We spend our first day visiting the nearby town of Mingun, which we passed on the boat ride here, where a long winding riverfront road takes us to the Hsinbyume Pagoda, a large, circular and ornately white edifice, highlighting the fact that the temples in this region are very different than those in Bagan.
We stop at a few other interesting temples and a beautiful hilltop monastery, but realize we are nearing our pagoda saturation point (no offense, Buddha) and head back into the city.
Walking through a city is perhaps my favorite way to experience it, and so after dinner we stroll through our neighborhood and it is truly a delight, softening me to this city.
We stop and ponder all the new and unidentifiable foods being sold and cooked by the street vendors, and although language might have been an inhibiting factor, these people are quick to graciously offer us a taste and try to explain. They are not trying to sell to us in any way, but only to share, and the sweetness of the gesture is truly heartwarming.
Our hotel is situated about a block from the immense grounds of the Mandalay Palace, a relic building from a bygone era, situated on about 10 square blocks near the city center. Along the canal that runs the square perimeter of the palace, couples sit on benches, people exercise on random ‘workout stations’ and families stroll by, making for a pretty urban picture throughout the day and night.
The next morning: rain! The weather in Myanmar has been so incredibly pleasant that I had forgotten rain was even an option, however they have just now reached the end of their rainy season so I should not be surprised.
Having had our fill of ancient religious buildings anyway, we decide to do something a little different and enroll in a local Burmese cooking class.
The woman who runs the classes also runs the connecting guest house, and our private class takes place on a beautiful covered rooftop where we can cook in the outdoors while listening to the rain fall.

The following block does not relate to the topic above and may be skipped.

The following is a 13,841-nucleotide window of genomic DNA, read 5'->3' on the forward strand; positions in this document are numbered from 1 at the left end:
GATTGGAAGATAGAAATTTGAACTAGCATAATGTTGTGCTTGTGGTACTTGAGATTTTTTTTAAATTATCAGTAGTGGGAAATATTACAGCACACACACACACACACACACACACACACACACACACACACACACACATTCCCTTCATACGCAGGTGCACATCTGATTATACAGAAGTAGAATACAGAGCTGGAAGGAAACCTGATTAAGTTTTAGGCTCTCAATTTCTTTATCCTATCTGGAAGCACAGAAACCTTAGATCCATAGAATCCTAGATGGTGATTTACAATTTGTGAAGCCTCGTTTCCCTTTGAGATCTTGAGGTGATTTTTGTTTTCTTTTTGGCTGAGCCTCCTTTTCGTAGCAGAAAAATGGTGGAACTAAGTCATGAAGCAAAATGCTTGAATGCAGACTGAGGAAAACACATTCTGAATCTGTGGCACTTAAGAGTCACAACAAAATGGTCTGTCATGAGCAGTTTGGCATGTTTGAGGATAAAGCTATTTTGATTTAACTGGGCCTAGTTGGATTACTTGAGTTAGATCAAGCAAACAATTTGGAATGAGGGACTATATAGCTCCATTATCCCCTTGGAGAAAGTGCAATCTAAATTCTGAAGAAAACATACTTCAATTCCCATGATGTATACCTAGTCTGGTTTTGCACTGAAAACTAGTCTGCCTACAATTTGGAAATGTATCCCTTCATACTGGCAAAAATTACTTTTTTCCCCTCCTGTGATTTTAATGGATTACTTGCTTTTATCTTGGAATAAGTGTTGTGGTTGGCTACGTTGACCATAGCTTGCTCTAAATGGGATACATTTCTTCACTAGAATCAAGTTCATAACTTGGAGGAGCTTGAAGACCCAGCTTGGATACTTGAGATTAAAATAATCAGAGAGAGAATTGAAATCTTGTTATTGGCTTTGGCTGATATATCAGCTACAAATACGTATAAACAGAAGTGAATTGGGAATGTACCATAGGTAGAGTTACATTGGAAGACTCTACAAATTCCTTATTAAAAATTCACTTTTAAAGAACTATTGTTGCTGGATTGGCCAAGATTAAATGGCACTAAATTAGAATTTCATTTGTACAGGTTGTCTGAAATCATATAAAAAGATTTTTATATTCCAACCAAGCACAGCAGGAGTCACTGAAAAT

After class and in between bouts of rain, I take a ride to the nearby Kuthdow Monastery for some final Myanmar temple photos.
Now that the rain has abated and its been dry for several hours, we decide to hop on a motorbike and go have a fancy drink at the nearby Mandalay Hill Resort.
As we sit by their pool, the rain resumes and we try waiting it out with another cocktail, but the sky has decided that we cannot leave this country without being properly christened and we have no choice but to scooter back to our hotel in the downpour.
The ritzy resort being what it is, was happy to try and help us out with the best remedy available, and so we humorously don our big plastic trash bags and start scootin. Sorry, no photos of this little faux pas!
Bags are now packed and we order our pizza to go from the cafe next door (yes, we finally ordered a pizza and yes, it was good!) and we are off to the bus station for another overnight ride, this time back to our exit point, Yangon.
I think it is evident from all I have said about Myanmar thus far, that this is a country that sort of stole my heart. I am an ardent lover of kindness and grace, and the people of this country epitomize both, which, knowing some of Myanmar’s history, is a testament to the human spirit here… and it is incredibly beautiful.
Thank you for an incredibly inspiring experience, Myanmar… and mostly for just being you.